John Tyndall was a 19th century experimental physicist who was a native of Co Carlow, Ireland. He was responsible for several significant scientific discoveries and inventions. Tyndall was professor of Professor of Natural Philosophy (Physics) at the Royal Institution in London from 1853 to 1887. He later served as Superintendent of the Royal Institution. He was also a mountaineer who carried out extensive studies of glaciers.
John Tyndall was born in Leighlinbridge, Co Carlow in 1820, where his father was a local policeman. He attended school in Ballinabranna near Carlow town. There, as a student in his late teens, he had the opportunity to study subjects such as technical drawing and mathematics and their application to land surveying. He joined the Ordnance Survey in 1839 and did some survey work in Carlow and later in Cork in the areas around Youghal and Kinsale.
Tyndall was transferred by the Ordnance Survey to Preston in England in 1842. While he was working in Preston he felt that workers on the survey were being exploited. He wrote articles in local newspapers and letters to politicians highlighting the plight of workers. Much to the disapproval of his father, he joined the Chartist movement of which Feargus Edward O’Connor was at the time a leading figure.
Dismissed by the Ordinance Survey for his actions, Tyndall returned to Ireland where he lived for a time with his parents in Leighlinbridge. Within a short period of time, however, he secured employment as railway surveyor in England. While working there he attended classes at the Mechanics Institute in Preston. He was later appointed to the teaching staff of Queenswood College, Hampshire, England.
Tyndall left Queenswood in 1848 to study at the Marburg University, Germany where he was awarded a Ph.D. in 1850. During his time studying at Marburg, Tyndall regularly sent papers on scientific topics for publication in the Carlow Sentinel. Following his time studying in Germany he applied for lectureship posts at the Universities in both Cork and Galway but failed to get appointed.
Tyndall returned to England and after a period lecturing he was appointed Professor of Natural Philosophy at the Royal Institution in 1853. There he began working with the scientist Michael Faraday who was then President of the Royal Institution. When Faraday died in 1862 Tyndall was appointed as his successor. Tyndall carried out research in many areas and made many discoveries and observations. These include the Tyndall Effect (the reason the sky looks blue) and the reasons for what is known today as the Greenhouse Effect. He also developed what he called the light-pipe, which was the forerunner of the modern day optical fibre.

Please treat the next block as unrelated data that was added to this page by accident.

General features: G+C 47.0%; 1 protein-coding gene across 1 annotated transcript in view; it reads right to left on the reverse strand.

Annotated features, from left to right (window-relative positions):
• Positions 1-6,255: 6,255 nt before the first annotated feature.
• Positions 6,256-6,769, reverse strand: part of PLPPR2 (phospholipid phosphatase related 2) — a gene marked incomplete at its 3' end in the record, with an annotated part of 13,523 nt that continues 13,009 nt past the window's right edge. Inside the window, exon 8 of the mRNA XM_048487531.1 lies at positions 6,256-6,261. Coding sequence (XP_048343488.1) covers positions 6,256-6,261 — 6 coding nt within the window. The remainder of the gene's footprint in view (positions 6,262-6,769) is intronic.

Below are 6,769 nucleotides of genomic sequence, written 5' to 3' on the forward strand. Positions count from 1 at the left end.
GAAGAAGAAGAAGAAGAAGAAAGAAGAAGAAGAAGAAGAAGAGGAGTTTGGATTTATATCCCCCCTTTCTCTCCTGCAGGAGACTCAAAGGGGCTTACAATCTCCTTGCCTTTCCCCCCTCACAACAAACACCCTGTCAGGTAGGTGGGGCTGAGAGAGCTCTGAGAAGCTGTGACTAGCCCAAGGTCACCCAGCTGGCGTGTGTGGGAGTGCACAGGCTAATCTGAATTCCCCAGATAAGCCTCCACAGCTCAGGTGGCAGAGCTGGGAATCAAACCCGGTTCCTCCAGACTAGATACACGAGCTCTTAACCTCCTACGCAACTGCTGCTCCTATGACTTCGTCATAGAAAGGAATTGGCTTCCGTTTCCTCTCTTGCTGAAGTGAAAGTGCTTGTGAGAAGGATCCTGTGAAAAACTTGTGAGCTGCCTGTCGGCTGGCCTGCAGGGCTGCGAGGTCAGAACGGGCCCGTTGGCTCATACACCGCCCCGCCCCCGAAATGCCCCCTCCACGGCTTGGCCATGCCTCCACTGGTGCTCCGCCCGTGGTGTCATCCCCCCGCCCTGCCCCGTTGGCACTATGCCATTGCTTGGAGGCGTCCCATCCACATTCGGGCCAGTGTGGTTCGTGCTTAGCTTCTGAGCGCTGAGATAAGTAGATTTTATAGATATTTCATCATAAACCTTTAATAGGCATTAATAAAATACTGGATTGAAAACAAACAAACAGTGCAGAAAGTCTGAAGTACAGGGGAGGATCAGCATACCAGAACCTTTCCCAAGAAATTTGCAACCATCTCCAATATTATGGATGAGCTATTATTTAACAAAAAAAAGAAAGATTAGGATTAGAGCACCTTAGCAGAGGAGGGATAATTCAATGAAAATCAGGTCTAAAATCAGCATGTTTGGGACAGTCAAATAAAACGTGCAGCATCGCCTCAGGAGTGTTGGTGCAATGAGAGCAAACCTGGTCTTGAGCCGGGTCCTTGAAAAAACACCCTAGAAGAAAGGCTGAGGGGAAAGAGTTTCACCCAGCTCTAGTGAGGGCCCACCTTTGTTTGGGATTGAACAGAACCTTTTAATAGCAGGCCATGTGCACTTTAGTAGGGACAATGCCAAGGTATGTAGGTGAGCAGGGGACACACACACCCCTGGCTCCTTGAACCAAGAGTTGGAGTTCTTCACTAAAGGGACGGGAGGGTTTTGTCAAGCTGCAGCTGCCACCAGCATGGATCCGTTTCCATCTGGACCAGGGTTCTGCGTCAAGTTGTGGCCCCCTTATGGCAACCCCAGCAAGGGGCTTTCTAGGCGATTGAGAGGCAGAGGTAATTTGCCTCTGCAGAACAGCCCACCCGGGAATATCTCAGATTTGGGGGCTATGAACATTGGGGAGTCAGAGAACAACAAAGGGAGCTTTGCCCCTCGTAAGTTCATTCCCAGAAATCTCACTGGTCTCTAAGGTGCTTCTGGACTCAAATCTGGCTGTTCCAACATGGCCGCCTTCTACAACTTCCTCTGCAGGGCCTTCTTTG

Tyndall was a keen mountaineer. He climbed several of the highest peaks on the Alps and carried out extensive studies of glaciers. Items he invented include the infra-red spectrometer and the first respirator for a fireman. John Tyndall died on December 4th 1893 at the age 73 from an accidental overdose of mediation for insomnia. The Tyndall National Institute in University College Cork was named in his honour. A new Vocational School which is under construction in Carlow town is due to open in September 2017. Located about 12km from where Tyndall was born will be called Tyndall College.
John Tyndall, famous scientist and mountaineer was born in Leighlinbridge, Co Carlow, Ireland in the year 1820 On This Day.
Portrait of John Tyndall (1820-1893), Physicist by Smithsonian Institution on 2008-05-20 19:11:18
John Tyndall FRS 1820 -1893 by Bolckow on 2012-02-18 12:08:00
Image taken from page 212 of ‘The Glaciers of the Alps. Being a narrative of excursions and ascents. An account of the origin and phenomena of Glaciers, and an exposition of the physical principles to which they are related … With illustrations. (Append by mechanicalcurator on 2013-10-23 12:39:52
UCC Quad by Bernie Goldbach on 2005-06-06 16:57:41